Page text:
"In 1847, an English cleaning woman was extremely excited to learn that the boy lodging in her employer’s house was 'the son of the man that put together Dombey' — that is, the son of Charles Dickens. The woman could neither read nor write, but she lived above a snuff shop where, on the first Monday of every month, a community of friends would gather to read aloud the latest installment of 'Dombey and Son,' which had begun serialization on Oct. 1, 1846. By that time, the monthly installments of Dickens’s novels — which started with 'The Pickwick Papers' in 1836 — were such a staple of British culture that an illiterate woman with no access to the actual book knew the author’s work intimately."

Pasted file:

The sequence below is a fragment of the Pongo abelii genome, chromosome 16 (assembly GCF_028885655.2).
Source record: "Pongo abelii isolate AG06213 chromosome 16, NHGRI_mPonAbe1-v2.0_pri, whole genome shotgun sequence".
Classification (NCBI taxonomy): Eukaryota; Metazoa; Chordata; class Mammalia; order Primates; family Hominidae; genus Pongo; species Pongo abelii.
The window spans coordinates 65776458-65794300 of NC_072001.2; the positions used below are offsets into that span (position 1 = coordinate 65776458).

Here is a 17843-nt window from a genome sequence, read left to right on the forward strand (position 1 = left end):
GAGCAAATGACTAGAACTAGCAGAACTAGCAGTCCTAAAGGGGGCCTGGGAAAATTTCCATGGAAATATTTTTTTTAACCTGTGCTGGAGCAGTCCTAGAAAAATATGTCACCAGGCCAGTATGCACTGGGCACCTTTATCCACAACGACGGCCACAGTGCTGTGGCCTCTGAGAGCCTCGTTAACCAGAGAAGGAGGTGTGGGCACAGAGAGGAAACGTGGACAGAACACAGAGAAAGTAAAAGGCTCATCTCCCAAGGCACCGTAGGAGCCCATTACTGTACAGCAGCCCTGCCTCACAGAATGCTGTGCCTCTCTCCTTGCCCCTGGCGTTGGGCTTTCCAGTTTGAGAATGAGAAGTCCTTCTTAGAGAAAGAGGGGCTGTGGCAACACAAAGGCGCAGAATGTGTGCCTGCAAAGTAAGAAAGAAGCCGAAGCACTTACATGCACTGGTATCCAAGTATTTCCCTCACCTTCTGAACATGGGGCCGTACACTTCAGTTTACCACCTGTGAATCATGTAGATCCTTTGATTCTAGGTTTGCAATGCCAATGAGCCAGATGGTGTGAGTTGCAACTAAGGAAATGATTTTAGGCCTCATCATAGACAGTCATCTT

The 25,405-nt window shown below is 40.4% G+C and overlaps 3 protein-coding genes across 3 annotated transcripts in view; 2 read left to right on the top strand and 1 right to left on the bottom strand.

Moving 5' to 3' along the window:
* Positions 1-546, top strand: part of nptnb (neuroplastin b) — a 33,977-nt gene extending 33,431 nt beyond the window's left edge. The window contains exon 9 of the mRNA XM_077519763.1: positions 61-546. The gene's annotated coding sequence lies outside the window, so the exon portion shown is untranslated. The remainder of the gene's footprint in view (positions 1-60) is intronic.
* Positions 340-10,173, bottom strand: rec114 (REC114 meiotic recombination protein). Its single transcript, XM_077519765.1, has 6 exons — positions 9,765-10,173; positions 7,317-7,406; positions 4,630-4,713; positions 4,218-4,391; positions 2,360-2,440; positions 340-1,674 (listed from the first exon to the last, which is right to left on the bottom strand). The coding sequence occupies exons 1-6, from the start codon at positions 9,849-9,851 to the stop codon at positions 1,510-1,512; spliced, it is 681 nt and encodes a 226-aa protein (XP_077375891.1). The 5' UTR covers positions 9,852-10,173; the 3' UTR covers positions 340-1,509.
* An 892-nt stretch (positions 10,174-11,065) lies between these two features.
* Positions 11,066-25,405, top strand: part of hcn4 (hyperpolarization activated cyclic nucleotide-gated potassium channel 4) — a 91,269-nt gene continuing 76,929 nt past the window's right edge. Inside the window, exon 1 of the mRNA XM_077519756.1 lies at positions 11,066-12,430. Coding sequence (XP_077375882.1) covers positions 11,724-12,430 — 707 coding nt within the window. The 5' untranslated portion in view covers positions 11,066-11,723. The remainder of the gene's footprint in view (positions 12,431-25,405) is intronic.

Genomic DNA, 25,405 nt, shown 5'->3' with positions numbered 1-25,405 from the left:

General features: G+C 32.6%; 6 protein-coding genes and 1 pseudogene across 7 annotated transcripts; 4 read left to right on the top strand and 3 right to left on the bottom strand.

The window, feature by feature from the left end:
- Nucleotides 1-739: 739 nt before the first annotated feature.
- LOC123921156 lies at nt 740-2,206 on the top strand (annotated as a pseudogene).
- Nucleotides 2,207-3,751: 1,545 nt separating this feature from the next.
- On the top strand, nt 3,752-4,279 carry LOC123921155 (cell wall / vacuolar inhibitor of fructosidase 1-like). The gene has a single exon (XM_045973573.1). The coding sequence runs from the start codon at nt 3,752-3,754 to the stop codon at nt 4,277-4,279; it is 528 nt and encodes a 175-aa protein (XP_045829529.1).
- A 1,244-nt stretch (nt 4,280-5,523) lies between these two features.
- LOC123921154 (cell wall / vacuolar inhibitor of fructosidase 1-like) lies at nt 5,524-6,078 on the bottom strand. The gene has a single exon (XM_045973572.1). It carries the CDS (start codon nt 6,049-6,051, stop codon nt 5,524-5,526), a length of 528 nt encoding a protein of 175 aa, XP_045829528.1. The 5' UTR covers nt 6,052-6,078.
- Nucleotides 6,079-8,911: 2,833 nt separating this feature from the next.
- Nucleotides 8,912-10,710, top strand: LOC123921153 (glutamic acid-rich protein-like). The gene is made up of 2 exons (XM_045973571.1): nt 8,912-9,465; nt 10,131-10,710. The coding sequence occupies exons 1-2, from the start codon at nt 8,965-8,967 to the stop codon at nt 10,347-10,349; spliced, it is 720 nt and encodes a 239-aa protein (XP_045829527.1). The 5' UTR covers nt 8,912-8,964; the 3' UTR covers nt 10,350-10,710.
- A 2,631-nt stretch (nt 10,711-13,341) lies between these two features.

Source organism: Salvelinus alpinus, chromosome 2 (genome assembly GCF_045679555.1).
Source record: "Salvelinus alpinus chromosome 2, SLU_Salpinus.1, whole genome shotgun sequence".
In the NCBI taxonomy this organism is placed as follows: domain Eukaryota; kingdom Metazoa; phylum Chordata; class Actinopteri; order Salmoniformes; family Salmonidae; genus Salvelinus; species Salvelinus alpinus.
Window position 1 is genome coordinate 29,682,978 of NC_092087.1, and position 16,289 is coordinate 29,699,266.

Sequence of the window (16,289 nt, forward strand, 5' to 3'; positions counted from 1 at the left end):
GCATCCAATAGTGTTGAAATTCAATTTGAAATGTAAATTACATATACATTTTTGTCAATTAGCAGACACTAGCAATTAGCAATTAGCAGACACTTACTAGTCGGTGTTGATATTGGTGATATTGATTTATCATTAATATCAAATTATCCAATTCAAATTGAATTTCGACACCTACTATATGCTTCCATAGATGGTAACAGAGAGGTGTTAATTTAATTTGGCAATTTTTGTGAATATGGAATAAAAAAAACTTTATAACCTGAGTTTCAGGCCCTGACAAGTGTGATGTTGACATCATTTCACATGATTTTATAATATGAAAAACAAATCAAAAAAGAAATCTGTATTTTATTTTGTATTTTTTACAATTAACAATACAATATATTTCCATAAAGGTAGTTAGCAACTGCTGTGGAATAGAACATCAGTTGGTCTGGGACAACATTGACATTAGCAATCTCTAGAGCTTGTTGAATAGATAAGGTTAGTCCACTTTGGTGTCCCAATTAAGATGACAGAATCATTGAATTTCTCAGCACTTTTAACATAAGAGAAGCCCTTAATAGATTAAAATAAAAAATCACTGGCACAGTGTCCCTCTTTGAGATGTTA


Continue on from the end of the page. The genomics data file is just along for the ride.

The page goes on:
Hillary Kelly, The Washington Post
Read the rest of Kelly's article -- which focuses on the technique and the possible future of serialization -- here. And here's a discussion question: If illiterate cleaning ladies were huge fans of Dickens back when he was writing, why is it that literate and educated high schoolers have such trouble understanding him today? Is it just that the uneducated people of his own time understood the cultural references better? Or is there more to it? (The common phenomenon of high schoolers hating Dickens at first sight came up again in conversation recently, which is why it's on my mind.)